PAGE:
FC: Roughly 20-25% of our business. This is an area where we have a significant price premium, relative to our competition, although globally a price premium on a commodity like wiring is unheard of; this is where the strength of our brand comes in and the reason for our ‘trusted not to compromise’ mantra. We have created a relationship of trust with our customers and they are willing to pay a premium to ensure they get world-class quality in their homes.
A: Are you the market leader in cables?
FC: We like to think so. As ours is the only public limited company in this industry, we do not have data on our competitors. So, although I cannot say 100% that we are the largest company, we certainly are the one with the strongest brand, the strongest reputation and top-of-mind recall. Generally, when you speak about cables, the brand that first comes to mind for most people is Pakistan Cables.
A: As an industry in growth mode are you continuing to invest?
FC: We are in the process of setting up a new plant where we have invested billions of rupees and will continue to do so. We conceived this about three or four years ago and we are so far ahead in the project that we need to conclude it. IS, which has a million-ton capacity, doubled their capacity four or five years ago and similarly, II has added new product lines and expanded its portfolio. The reality is that domestic consumption on its own provides enough demand. If you have enough stability even over small periods of two, three or four years, GDP can grow by five, six, or even seven percent. All three of our industries tend to be cyclical and there are times when we are not able to meet market demand as quickly as we would like to. When growth comes, it comes quite fast, particularly in construction. Then it grinds to a halt and there are two or three years where it is very slow and then typically it starts to advance very quickly. The key is to have enough capacity to meet customer demand and Pakistan Cables is investing in this right now.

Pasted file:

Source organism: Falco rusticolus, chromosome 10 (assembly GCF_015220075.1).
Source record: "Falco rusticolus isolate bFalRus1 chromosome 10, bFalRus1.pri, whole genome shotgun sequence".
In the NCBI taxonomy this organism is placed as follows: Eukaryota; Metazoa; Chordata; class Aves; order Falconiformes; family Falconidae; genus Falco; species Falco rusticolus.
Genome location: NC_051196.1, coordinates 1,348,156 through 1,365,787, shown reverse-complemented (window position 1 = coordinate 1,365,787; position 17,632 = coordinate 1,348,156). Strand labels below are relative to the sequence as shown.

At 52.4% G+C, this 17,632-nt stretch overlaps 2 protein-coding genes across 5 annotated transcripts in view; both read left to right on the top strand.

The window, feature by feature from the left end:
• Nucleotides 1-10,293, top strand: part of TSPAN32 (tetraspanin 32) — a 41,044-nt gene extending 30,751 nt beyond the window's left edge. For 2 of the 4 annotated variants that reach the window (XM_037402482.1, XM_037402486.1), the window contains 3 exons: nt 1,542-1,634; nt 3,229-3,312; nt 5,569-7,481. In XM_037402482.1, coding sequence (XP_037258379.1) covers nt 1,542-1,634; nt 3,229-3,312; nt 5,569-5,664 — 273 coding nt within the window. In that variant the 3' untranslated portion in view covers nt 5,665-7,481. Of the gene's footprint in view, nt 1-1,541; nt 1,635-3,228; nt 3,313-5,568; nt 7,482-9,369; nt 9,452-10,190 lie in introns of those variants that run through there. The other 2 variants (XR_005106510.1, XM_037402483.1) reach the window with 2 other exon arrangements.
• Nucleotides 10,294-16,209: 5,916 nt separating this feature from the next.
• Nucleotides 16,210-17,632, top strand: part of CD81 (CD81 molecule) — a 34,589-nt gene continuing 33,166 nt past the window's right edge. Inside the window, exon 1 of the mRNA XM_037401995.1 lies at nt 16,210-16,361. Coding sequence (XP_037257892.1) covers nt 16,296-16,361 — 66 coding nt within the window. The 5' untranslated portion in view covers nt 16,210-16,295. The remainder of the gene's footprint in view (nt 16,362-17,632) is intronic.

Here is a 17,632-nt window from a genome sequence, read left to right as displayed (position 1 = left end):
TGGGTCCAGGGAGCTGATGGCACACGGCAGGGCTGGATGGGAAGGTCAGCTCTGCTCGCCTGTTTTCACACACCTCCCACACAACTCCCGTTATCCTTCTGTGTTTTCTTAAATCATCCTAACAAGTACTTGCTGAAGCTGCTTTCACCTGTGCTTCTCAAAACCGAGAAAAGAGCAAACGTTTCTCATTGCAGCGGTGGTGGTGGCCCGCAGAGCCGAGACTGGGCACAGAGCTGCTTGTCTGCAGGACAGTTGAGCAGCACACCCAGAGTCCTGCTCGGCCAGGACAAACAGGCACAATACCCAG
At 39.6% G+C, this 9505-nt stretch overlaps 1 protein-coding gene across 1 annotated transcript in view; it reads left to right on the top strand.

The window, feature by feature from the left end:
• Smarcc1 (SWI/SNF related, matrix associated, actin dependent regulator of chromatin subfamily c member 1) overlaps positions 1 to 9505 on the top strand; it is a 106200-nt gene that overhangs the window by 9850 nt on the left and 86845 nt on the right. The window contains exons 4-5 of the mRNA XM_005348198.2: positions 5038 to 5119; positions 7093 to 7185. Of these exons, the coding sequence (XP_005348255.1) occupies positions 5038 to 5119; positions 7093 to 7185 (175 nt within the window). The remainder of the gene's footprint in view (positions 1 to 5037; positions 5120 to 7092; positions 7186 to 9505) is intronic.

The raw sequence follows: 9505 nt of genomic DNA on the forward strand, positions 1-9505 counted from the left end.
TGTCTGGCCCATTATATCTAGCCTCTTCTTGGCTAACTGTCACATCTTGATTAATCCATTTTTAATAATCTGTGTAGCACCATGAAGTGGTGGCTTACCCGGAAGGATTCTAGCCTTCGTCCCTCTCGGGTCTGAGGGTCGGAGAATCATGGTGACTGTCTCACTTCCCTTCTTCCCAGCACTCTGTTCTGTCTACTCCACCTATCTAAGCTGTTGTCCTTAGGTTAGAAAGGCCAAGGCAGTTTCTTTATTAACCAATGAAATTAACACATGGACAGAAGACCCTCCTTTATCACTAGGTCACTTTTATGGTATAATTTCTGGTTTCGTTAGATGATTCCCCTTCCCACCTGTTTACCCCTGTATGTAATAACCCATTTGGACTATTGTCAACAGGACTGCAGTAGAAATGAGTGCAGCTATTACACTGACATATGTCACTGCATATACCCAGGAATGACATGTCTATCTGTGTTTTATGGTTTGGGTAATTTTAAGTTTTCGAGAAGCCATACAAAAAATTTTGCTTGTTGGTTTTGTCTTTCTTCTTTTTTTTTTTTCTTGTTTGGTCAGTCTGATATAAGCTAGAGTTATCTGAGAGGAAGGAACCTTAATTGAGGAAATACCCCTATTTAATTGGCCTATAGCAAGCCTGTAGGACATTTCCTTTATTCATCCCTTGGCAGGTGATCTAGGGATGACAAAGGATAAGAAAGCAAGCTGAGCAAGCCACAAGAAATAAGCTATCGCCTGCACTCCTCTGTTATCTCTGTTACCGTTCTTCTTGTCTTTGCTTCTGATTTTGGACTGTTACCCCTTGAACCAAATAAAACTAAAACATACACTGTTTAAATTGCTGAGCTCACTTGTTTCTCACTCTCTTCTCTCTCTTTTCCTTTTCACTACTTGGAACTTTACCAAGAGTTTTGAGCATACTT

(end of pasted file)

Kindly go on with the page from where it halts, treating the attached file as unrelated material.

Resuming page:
A: Do Pakistan Cables have a large export market?
FC: We have been exporting for the last two or three decades. Relative to our other two companies, our exports are a very small component of the business. It is a single-digit contribution, but we have ambitious plans. We drive a good premium in this market and the focus historically has been on catering to the domestic market. Going forward, we are starting to invest in exports. We have developed an export team and started to acquire the certifications required to be internationally acceptable. Then you need to build brand awareness in those markets. Cables are a very technical product and have an impact on safety, so the approval process is a multi-year process. At the moment we export to about 30 to 35 countries; mostly in Africa, because we have to look at countries that have a limited capacity to manufacture, although we are exporting to countries as far as the Caribbean and as close as Afghanistan. The crux is focusing on those niche markets as opposed to fighting for export business in markets where there are existing players. With our new factory, we will have more capacity, better technology and more efficiencies, and this, over the next five to 10 years, will enable us to become a significant player in exports. Taking a step back, yes, Pakistan needs to develop its export potential, but it also needs to look at import substitution. For example, cables are made in Pakistan, either by us or our competitors, yet NTDC are importing about 80% of their cable requirements.